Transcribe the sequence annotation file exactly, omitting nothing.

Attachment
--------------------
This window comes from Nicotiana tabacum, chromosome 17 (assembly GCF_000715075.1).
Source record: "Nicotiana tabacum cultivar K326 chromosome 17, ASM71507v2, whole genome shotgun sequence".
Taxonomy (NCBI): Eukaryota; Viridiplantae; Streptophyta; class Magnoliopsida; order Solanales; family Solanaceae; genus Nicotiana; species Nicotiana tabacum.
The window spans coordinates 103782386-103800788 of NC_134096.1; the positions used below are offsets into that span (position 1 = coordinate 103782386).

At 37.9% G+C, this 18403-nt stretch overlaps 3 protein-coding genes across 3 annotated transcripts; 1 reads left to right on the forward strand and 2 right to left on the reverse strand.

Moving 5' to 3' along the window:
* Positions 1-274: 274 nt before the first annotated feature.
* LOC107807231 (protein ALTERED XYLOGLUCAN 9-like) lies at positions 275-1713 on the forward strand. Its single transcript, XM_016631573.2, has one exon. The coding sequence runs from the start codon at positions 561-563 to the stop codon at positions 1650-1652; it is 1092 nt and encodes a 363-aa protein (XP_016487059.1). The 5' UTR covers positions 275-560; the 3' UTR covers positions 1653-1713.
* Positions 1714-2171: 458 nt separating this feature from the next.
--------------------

This window comes from Nicotiana tabacum, chromosome 17 (assembly GCF_000715075.1).
Source record: "Nicotiana tabacum cultivar K326 chromosome 17, ASM71507v2, whole genome shotgun sequence".
Taxonomy (NCBI): Eukaryota; Viridiplantae; Streptophyta; class Magnoliopsida; order Solanales; family Solanaceae; genus Nicotiana; species Nicotiana tabacum.
The window spans coordinates 103782386-103800788 of NC_134096.1; the positions used below are offsets into that span (position 1 = coordinate 103782386).

At 37.9% G+C, this 18403-nt stretch overlaps 3 protein-coding genes across 3 annotated transcripts; 1 reads left to right on the forward strand and 2 right to left on the reverse strand.

Moving 5' to 3' along the window:
* Positions 1-274: 274 nt before the first annotated feature.
* LOC107807231 (protein ALTERED XYLOGLUCAN 9-like) lies at positions 275-1713 on the forward strand. Its single transcript, XM_016631573.2, has one exon. The coding sequence runs from the start codon at positions 561-563 to the stop codon at positions 1650-1652; it is 1092 nt and encodes a 363-aa protein (XP_016487059.1). The 5' UTR covers positions 275-560; the 3' UTR covers positions 1653-1713.
* Positions 1714-2171: 458 nt separating this feature from the next.